Bid fails to refund cap-and-trade surcharges to Washington farmers

OLYMPIA — The Senate budget committee Monday rejected a Republican proposal to set aside $32 million to reimburse farmers paying cap-and-trade surcharges on fuel used to transport agricultural products.

Sen. Mark Schoesler, R-Ritzville, said the Inslee administration has failed to keep cap-and-trade from raising farming costs, as was promised in the Climate Commitment Act passed in 2021.

Schoelser, a member of the Ways and Means Committee, proposed refunding farmers from cap-and-trade auction proceeds. …

Cap-and-trade puts a price on carbon emissions from fossil fuels. Based on the first cap-and-trade auction, the price was 47 cents on a gallon of diesel, according to the nonpartisan Washington Research Council.

The law exempts emissions from moving farm goods, as well as maritime fuel. The Department of Ecology has not devised a method for exempting those fuels, which blend with other fuels through the supply chain.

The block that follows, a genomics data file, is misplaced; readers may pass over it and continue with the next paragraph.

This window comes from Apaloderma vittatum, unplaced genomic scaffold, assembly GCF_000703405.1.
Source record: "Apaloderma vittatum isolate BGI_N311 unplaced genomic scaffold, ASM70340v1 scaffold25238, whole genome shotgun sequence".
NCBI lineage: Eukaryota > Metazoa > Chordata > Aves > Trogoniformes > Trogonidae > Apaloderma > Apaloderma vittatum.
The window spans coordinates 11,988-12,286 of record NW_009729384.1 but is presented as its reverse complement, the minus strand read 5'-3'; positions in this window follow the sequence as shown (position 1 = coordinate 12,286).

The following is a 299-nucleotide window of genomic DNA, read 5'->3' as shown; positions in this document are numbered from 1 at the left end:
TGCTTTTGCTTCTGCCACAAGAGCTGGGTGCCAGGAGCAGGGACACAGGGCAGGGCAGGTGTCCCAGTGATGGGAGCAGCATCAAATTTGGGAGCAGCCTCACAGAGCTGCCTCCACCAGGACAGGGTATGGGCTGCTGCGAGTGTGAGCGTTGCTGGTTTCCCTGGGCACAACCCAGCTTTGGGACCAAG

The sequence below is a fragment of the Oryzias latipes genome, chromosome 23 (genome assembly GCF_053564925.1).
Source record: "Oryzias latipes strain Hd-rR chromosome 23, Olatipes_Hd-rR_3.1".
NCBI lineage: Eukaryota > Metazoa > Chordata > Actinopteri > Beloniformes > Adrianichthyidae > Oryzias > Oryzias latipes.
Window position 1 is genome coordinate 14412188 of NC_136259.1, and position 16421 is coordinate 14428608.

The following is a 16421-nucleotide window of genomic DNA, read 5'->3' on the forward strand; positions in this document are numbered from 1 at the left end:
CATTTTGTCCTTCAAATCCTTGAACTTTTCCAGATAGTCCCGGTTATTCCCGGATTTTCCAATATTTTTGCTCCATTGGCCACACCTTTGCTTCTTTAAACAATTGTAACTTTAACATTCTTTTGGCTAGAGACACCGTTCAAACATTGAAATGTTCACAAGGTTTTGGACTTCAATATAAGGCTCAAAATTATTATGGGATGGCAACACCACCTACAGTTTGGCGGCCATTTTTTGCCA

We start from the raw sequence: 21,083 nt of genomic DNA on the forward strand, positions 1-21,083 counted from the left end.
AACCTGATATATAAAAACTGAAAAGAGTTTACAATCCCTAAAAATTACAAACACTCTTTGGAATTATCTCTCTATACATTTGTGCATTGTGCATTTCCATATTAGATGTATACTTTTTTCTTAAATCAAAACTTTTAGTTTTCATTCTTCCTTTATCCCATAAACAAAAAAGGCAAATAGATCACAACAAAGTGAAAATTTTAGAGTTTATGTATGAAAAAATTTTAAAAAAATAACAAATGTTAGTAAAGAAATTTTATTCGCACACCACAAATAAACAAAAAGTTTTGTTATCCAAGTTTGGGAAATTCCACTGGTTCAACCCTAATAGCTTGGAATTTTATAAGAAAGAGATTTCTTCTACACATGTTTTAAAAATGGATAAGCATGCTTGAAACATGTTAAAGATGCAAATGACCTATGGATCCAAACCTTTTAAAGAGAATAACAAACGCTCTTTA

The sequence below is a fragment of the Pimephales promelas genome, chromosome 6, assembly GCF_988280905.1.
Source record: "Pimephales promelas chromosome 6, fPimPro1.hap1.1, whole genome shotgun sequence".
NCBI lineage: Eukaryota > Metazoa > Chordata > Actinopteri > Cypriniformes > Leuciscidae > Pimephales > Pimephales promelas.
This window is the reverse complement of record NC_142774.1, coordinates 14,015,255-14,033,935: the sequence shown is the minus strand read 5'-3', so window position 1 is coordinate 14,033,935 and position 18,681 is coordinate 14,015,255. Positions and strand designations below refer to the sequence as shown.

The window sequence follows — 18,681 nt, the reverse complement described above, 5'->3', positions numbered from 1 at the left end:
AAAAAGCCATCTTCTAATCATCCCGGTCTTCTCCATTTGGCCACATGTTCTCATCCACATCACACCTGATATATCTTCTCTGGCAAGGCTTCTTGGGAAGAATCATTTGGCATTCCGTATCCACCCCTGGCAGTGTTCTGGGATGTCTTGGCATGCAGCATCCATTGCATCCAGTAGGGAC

Ways and Means Chairwoman Christine Rolfes, D-Bainbridge Island, said she didn’t disagree there was a problem, but opposed Schoelser’s amendment.

“The money is being paid to the oil companies, not to the state,” she said. “We would be appropriating money that oil companies have been collecting.

“We don’t appropriate money that we don’t have,” Rolfes said.

The first cap-and-trade auction in February took in nearly $300 million for the state.

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